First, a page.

An Office of Management and Budget proposal to sell thousands of surplus federal buildings is garnering support on Capitol Hill and among industry groups. OMB says selling the properties could save the government $15 billion. Some of that amount would come from selling the excess properties. The plan could give a lift to the construction industry's buildings sector. As much 40% of the proceeds from the property sales would be plowed back into retrofitting other federal buildings to make them more energy efficient, OMB officials say.
The plan, sketched out in the Obama administration's fiscal 2012 budget, calls for a new Civilian Property Realignment Board, modeled after the Defense Base Realignment and Closure Commission, or BRAC.
The proposed civilian board—an independent panel composed of seven presidential appointees—would work with federal agencies to identify surplus facilities and expedite their disposal. OMB says 14,000 excess properties have been identified in the federal inventory.
Jeff Zients, OMB' deputy director for management, fleshed out the plan in a May 4 conference call with reporters. He calls the BRAC program a “proven approach” and said the civilian property board, if Congress approves it, would operate like the BRAC panels, cutting through financial and political barriers to sell or close surplus buildings.
One key House member seems to be on the same page. Rep. Jeff Denham (R-Calif.), chairman of the House Transportation and Infrastructure subcommittee that oversees public buildings, introduced a bill on May 5 that adopts many of the principles in the administration's proposal. “I believe the potential to save billions of dollars is real,” Denham said.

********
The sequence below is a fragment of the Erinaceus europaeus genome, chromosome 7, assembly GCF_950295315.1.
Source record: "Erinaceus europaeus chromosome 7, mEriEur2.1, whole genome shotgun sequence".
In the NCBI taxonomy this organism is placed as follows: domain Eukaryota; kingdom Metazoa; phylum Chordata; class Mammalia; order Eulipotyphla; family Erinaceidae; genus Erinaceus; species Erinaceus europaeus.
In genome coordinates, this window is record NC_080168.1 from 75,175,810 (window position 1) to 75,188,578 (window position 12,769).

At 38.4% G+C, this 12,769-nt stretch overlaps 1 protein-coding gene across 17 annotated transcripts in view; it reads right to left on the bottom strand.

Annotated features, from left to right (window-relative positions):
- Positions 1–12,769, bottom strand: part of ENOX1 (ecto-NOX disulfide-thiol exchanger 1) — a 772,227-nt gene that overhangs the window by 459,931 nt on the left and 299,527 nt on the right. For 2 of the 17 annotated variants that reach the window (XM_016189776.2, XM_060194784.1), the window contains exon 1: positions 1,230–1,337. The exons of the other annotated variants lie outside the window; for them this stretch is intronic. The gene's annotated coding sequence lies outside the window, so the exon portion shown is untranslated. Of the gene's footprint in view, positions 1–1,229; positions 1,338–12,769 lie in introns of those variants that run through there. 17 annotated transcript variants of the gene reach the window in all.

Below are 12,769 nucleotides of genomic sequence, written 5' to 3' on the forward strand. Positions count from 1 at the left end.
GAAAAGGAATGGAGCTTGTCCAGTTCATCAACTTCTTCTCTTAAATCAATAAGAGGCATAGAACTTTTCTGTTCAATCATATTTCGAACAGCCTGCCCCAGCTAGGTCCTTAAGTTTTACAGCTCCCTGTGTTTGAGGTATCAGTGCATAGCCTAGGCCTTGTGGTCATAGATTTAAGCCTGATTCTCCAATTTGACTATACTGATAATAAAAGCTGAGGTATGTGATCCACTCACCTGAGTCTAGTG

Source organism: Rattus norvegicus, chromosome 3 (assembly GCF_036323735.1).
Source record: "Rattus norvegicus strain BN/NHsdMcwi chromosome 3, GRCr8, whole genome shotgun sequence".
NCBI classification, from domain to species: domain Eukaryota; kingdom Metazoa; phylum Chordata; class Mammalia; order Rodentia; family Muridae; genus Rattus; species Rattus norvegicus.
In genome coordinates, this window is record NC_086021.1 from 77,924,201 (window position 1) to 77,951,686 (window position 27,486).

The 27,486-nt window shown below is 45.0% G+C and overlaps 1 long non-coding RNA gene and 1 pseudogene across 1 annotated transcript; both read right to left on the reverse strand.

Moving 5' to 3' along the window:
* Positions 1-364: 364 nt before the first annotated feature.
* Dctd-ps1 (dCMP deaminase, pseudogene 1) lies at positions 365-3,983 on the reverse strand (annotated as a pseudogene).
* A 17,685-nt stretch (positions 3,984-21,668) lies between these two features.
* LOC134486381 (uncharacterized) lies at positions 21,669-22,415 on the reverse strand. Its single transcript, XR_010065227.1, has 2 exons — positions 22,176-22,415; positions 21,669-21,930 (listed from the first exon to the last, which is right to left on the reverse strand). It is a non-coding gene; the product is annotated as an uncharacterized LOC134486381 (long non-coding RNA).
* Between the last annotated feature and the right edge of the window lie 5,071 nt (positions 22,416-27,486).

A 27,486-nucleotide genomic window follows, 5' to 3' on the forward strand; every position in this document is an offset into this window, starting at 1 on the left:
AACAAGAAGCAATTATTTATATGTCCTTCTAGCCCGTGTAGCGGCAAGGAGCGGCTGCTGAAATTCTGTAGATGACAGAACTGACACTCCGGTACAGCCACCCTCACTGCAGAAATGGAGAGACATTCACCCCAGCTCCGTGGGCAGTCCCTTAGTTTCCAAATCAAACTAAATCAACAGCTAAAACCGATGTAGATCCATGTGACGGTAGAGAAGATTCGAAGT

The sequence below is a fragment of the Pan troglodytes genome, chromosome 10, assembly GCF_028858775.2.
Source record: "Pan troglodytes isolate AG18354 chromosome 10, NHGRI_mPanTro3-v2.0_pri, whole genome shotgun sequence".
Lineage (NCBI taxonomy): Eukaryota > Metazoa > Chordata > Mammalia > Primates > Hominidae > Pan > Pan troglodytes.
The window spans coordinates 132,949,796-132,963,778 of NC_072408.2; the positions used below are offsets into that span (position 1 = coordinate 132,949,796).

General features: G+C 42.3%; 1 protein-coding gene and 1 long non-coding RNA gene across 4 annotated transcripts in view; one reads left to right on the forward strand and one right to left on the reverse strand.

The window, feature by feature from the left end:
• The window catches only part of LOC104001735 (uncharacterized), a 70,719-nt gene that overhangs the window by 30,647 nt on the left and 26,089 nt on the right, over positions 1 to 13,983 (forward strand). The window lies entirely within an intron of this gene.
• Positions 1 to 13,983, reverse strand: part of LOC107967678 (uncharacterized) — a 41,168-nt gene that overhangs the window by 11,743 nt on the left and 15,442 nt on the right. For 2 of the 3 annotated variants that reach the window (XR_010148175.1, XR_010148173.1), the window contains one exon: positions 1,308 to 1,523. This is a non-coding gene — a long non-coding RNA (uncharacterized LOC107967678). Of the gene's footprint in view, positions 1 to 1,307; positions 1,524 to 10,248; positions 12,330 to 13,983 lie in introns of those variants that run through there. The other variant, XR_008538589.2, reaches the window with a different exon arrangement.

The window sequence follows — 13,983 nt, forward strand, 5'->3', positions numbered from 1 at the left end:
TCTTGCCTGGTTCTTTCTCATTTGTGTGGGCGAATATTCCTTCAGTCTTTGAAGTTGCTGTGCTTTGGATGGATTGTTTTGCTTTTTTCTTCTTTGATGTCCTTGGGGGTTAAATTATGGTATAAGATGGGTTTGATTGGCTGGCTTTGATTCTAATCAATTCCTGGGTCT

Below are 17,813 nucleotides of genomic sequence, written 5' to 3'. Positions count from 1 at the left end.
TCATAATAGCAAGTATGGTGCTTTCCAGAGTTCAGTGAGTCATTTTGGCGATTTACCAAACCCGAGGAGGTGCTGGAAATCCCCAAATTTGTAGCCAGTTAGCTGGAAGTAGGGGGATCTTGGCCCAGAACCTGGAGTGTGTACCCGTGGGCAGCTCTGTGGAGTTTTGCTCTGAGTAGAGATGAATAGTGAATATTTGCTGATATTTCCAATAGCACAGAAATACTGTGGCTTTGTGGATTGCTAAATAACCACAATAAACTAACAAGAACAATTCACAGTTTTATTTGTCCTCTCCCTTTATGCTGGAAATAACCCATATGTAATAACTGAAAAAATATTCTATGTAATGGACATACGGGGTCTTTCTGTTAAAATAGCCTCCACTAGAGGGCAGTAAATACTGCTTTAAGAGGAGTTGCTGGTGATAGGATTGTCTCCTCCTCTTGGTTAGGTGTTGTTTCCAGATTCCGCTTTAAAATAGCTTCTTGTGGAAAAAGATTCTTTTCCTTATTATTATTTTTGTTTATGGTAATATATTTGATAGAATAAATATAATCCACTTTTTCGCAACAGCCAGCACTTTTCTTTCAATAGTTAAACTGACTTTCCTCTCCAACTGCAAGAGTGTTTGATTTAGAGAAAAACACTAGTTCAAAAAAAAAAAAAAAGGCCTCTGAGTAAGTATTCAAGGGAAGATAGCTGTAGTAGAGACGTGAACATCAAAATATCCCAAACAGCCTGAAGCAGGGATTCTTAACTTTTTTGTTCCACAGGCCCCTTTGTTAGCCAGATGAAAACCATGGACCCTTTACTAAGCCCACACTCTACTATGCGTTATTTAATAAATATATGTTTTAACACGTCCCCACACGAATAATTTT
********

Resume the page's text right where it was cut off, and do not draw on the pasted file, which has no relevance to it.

Moira Mack, an OMB spokeswoman, says, “We believe there is significant common ground between the president's proposal and this House bill, and we look forward to working with Chairman Denham, Committee Chairman [John] Mica [R-Fla.] and other members of Congress—from both sides of the aisle—to cut through the red tape and politics to achieve billions in savings for the American people.”
Brad Penney, the Alliance to Save Energy's government relations director, says that while his group has not taken a position on the president's proposal or Denham's bill, “the concept of selling or redeveloping federal assets that are not being utilized and taking some of the operating savings and putting that into the efficiency of the federal inventory of buildings, we think is a very good idea.”
Marco Giamberardino, the senior director of federal and heavy construction at the Associated General Contractors of America, sees enormous opportunities for contractors to retrofit not only the buildings the government wants to keep but also the buildings it wants to put up for sale.
Says Giamberardino, “The issue is, if you have properties that have not been upgraded for a long time, they are not going to have a lot of value. So it is incumbent on this commission to ensure that the funding is there” for retrofits.